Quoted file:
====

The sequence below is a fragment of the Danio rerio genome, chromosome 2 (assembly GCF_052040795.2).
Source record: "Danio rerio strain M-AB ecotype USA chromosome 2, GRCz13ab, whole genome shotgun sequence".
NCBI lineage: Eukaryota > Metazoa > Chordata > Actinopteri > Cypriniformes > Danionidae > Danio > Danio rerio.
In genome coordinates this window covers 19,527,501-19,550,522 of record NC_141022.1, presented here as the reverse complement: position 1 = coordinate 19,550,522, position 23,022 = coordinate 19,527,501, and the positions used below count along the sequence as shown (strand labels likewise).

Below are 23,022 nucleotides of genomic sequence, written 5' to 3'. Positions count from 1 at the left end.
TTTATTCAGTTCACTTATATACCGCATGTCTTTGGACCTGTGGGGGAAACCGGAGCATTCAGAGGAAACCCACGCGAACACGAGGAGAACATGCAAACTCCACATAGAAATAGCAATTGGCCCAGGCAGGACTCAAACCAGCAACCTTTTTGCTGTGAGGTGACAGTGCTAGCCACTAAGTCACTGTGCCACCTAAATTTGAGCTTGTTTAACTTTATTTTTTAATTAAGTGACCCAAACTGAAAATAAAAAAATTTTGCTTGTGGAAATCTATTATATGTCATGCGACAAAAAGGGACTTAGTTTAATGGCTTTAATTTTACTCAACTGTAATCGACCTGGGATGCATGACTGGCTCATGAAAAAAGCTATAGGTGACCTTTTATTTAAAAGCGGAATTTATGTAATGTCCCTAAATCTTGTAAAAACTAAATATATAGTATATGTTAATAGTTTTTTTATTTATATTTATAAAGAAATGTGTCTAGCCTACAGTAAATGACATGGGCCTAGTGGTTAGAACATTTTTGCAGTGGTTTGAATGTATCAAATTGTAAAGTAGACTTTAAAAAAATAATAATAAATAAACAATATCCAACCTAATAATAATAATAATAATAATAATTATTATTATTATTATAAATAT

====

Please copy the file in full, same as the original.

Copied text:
The sequence below is a fragment of the Danio rerio genome, chromosome 2 (assembly GCF_052040795.2).
Source record: "Danio rerio strain M-AB ecotype USA chromosome 2, GRCz13ab, whole genome shotgun sequence".
NCBI lineage: Eukaryota > Metazoa > Chordata > Actinopteri > Cypriniformes > Danionidae > Danio > Danio rerio.
In genome coordinates this window covers 19,527,501-19,550,522 of record NC_141022.1, presented here as the reverse complement: position 1 = coordinate 19,550,522, position 23,022 = coordinate 19,527,501, and the positions used below count along the sequence as shown (strand labels likewise).

Below are 23,022 nucleotides of genomic sequence, written 5' to 3'. Positions count from 1 at the left end.
TTTATTCAGTTCACTTATATACCGCATGTCTTTGGACCTGTGGGGGAAACCGGAGCATTCAGAGGAAACCCACGCGAACACGAGGAGAACATGCAAACTCCACATAGAAATAGCAATTGGCCCAGGCAGGACTCAAACCAGCAACCTTTTTGCTGTGAGGTGACAGTGCTAGCCACTAAGTCACTGTGCCACCTAAATTTGAGCTTGTTTAACTTTATTTTTTAATTAAGTGACCCAAACTGAAAATAAAAAAATTTTGCTTGTGGAAATCTATTATATGTCATGCGACAAAAAGGGACTTAGTTTAATGGCTTTAATTTTACTCAACTGTAATCGACCTGGGATGCATGACTGGCTCATGAAAAAAGCTATAGGTGACCTTTTATTTAAAAGCGGAATTTATGTAATGTCCCTAAATCTTGTAAAAACTAAATATATAGTATATGTTAATAGTTTTTTTATTTATATTTATAAAGAAATGTGTCTAGCCTACAGTAAATGACATGGGCCTAGTGGTTAGAACATTTTTGCAGTGGTTTGAATGTATCAAATTGTAAAGTAGACTTTAAAAAAATAATAATAAATAAACAATATCCAACCTAATAATAATAATAATAATAATAATTATTATTATTATTATAAATAT